“I’ve watched him on tape and he’s relentless; far more Ricardo Mayorga than Arguello or ‘Chocolalito’,” said Conlan.

“His record suggests he’s not the biggest puncher but he throws some wicked shots. He’s very tough and quite unpredictable; dirty with his head and elbows. I’m expecting an exciting fight but I’ve got to stick to my game plan.

“But to remain relevant, to keep in the thoughts and words of the fans and media, I have to shine. There’s a very strong undercard but mine should still be the fight to stand out. Expect controlled fireworks.”

Waterfront Hall, Belfast

WBC International Silver super flyweight title: Jamie Conlan (18-0) v Yader Cardoza (22-10-1)

Irish super featherweight title: Declan Geraghty (14-1) v James Tennyson (17-2)

Super-Lightweight: Tyrone McKenna (12-0-1) v Jake Hanney (5-0)

Heavyweight: Con Sheehan (4-0) v Ferenc Zsalek (19-55-6)

Featherweight: Marco McCullough (16-3) v Leonel Hernandez (10-19-2)

Super-Lightweight: Philip Sutcliffe jnr (12-1) v Nelson Altamirano (10-13-2)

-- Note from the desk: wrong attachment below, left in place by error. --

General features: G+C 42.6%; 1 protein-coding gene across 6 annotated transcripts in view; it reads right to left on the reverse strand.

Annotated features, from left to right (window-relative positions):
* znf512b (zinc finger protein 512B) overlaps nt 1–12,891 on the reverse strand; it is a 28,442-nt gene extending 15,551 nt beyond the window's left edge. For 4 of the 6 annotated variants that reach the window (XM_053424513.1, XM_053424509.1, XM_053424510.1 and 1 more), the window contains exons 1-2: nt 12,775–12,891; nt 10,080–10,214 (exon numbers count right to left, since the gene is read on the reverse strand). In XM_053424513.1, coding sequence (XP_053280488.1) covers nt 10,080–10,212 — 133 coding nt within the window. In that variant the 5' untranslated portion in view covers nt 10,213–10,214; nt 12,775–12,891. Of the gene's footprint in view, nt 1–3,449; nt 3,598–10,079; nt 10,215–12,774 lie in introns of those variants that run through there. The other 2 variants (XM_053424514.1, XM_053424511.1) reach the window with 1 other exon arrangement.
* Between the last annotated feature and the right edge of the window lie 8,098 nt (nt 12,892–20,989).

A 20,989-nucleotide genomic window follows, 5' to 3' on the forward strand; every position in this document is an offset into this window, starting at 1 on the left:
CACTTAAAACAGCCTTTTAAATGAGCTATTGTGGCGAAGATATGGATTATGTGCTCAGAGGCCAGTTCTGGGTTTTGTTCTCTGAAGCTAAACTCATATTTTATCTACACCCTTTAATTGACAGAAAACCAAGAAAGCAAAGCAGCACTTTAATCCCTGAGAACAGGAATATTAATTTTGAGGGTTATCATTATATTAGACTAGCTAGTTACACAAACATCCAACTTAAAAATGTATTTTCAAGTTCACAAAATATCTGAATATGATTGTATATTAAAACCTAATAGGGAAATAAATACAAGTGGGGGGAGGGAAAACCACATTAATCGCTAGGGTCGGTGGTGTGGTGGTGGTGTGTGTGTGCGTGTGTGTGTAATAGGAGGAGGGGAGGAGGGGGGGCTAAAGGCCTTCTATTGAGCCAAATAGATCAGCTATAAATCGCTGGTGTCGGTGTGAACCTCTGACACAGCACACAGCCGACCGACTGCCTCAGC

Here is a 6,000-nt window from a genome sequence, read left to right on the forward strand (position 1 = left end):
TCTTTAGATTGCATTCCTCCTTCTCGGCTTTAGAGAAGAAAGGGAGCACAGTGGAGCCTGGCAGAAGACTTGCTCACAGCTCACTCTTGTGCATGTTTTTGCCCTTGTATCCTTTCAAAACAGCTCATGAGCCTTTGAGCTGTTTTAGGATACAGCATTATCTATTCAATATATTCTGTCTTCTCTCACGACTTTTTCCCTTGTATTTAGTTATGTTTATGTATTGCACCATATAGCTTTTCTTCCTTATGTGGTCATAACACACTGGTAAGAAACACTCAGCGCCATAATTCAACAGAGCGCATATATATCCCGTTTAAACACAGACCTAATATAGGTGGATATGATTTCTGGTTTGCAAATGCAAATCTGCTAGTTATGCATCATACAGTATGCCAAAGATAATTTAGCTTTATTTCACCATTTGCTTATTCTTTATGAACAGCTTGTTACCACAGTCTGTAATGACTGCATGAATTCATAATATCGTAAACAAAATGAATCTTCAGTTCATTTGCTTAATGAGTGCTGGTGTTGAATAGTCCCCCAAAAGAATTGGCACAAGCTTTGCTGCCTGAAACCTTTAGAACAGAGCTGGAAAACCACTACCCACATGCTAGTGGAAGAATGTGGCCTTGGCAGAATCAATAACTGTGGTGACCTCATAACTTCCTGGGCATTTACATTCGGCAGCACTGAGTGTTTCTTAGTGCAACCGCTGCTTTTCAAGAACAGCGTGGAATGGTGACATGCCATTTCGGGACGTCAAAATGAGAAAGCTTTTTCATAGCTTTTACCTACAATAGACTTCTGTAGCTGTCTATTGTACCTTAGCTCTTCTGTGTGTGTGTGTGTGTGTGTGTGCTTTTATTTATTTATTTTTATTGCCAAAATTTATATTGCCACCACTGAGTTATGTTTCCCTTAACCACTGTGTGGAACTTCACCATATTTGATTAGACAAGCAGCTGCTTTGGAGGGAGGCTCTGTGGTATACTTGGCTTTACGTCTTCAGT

Flyweight: Paddy Barnes (1-0) v Adrian Dimas Garzon (10-21)

Super-lightweight: Phil Sutcliffe jnr (12-1) v Lee Gillespie (7-1)

Featherweight: Marco McCullough (16-3) v TBC

Heavyweight: Con Sheehan (4-0) v TBC

Middleweight: Troy Williamson (2-0) v TBC

Light-heavyweight: Steven Ward (2-0) v Streby Margai (debut)

Welterweight: Lewis Crocker (debut) v TBC

TONY Bellew is considering retirement in the wake of his inglorious victory over David Haye last Saturday night.

The Liverpool fighter, who had stepped up to heavyweight for what had been billed as a 'grudge match', stopped his heavily-injured opponent in what was a bizarre spectacle at the 02 Arena.

Haye ruptured his Achilles midway through the fight, limiting his ability to move and protect himself. But he was allowed to continue leading to near farcical scenes as he hopped around the ring on one leg unable to land or avoid the punishing shots Bellew threw as he punched himself out.

Not one second before time, Haye's chief second Shane McGuigan finally through the towel in in the 11th round to bring a halt to an unedifying spectacle after 'the Hayemaker' had been sent sprawling through the ropes.

Afterwards the fighters, sworn enemies before the bout, quickly patched things up in an old-pals act and there was even talk of a rematch in the future. It is difficult to see there being any appetite for a repeat, particularly with Haye injured and Bellew talking about hanging up his gloves.

"I don't know how many times more I can put my body and family through this,” Bellew said.

“It (retirement) is an option. It's something I'm thinking about.”